Lagos — Council of Ministers of the African Petroleum Producers’ Organization, APPO has resolved to look within the continent at both public and private sources to raise the necessary capital to continue to finance the oil and gas industry.
A communiqué signed by the leaders at the recently concluded 41st ordinary session of the Council of Ministers held in Algiers, Algeria, stated that the move was necessary following imminent challenges that the oil and gas industry will face in Africa as international financiers withdraw funding for the industry, and oil and gas research institutions in the developed countries that have always led the technological development are closing their petroleum faculties.
According to the communiqué, they agreed that Africa needs to re-strategise as the game is fast changing.
“Africa shall need to look within for the expertise, technology, finance and markets for its energy resources. The Council noted that the potential exists, as Africa has a huge population of 1.3 billion people. All they need is to be mobilized and empowered to be able to buy energy”, the statement said.
The Council reaffirmed its commitment to the protection of the environment, emphasising the need to pursue technologies that would allow for the use of fossil fuels with minimum carbon footprints.
Ministers acknowledged the reality of climate change and expressed their support for any human efforts aimed at tackling the dangers of climate change.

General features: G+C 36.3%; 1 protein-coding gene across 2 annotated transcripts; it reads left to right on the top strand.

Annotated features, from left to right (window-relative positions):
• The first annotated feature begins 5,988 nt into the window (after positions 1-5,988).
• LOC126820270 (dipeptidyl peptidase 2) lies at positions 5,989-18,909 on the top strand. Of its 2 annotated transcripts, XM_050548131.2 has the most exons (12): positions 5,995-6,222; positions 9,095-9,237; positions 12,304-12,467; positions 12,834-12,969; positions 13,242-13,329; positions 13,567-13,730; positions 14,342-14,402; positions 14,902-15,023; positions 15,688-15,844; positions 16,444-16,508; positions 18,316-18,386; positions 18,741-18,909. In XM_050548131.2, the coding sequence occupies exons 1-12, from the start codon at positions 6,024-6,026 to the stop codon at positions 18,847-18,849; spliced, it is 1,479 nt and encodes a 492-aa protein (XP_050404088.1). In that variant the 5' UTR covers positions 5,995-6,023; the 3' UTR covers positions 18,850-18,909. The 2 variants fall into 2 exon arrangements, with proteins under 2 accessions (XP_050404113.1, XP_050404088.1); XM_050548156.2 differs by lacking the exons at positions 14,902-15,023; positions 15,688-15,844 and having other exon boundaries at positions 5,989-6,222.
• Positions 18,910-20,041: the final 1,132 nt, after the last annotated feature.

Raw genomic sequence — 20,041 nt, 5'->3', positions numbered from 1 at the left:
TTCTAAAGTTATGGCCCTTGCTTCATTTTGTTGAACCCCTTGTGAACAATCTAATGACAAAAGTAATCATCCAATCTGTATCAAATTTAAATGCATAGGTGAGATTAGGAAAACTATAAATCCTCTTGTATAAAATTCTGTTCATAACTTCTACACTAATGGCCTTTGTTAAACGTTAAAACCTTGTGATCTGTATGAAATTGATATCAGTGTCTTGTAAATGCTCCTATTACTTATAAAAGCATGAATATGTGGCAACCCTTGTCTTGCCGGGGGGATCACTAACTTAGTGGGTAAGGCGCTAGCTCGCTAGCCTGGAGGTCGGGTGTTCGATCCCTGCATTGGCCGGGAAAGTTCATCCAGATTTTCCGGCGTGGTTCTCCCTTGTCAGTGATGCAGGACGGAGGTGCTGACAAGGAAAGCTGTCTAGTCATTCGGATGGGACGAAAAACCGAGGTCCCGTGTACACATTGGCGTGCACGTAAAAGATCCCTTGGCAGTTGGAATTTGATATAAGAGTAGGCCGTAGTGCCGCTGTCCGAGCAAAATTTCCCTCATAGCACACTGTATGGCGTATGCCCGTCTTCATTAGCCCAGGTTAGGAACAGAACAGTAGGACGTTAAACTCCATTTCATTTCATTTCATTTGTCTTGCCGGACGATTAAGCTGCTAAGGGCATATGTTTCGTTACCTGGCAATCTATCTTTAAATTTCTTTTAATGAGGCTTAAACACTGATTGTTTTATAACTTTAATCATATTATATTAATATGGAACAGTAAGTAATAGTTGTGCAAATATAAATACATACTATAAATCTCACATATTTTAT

The session noted that the current approach to energy transition is unilateral imposition where the developed countries that have for over one hundred years used fossil fuels to grow their economies and societies and have all along been aware of the dangers of fossil fuel emissions, are now telling the world that fossil fuels are dangerous to mankind and that all should abandon it.
The Ministers noted that this aggressive drive for energy transition is coming at a time that African economies are poised to launch themselves into industrialization, which requires a lot of energy, whereas the economies of the developed countries now require less energy because of their transformation from manufacturing to knowledge production and artificial intelligence.
Furthermore, the Council called on the technologically advance and financially capable countries to lend their support to African countries as they grapple with the challenges of energy transition.
They resolved to continue the exploitation of its member countries’ huge oil and gas resources for the economic emancipation of its people while also exploring the use of renewable energies.
The Session which was presided by the President of the Organization, Mohamed Arkab, Minister of Mines and Energy of the People’s Democratic Republic of Algeria, was attended by the Ministers and Heads of Delegation of the 14 member countries of the Organisation, namely Algeria, Angola, Benin, Cameroun, Chad, Congo, Democratic Republic of Congo, Egypt, Equatorial Guinea, Gabon, Libya, Niger, Nigeria and South Africa.
Also, in attendance were Ministers of Petroleum and Energies of Senegal, Aishatou Sophie Gladima, the deputy Minister of Energy of Ghana, Mohamed Amin Adam, the Executive Secretary of the Africa Energy Commission of the African Union, Mr. Rashid Ali Abdalla and the Executive Chairman of the Africa Energy Chamber, Mr. NJ Ayuk, among other international energy organisations.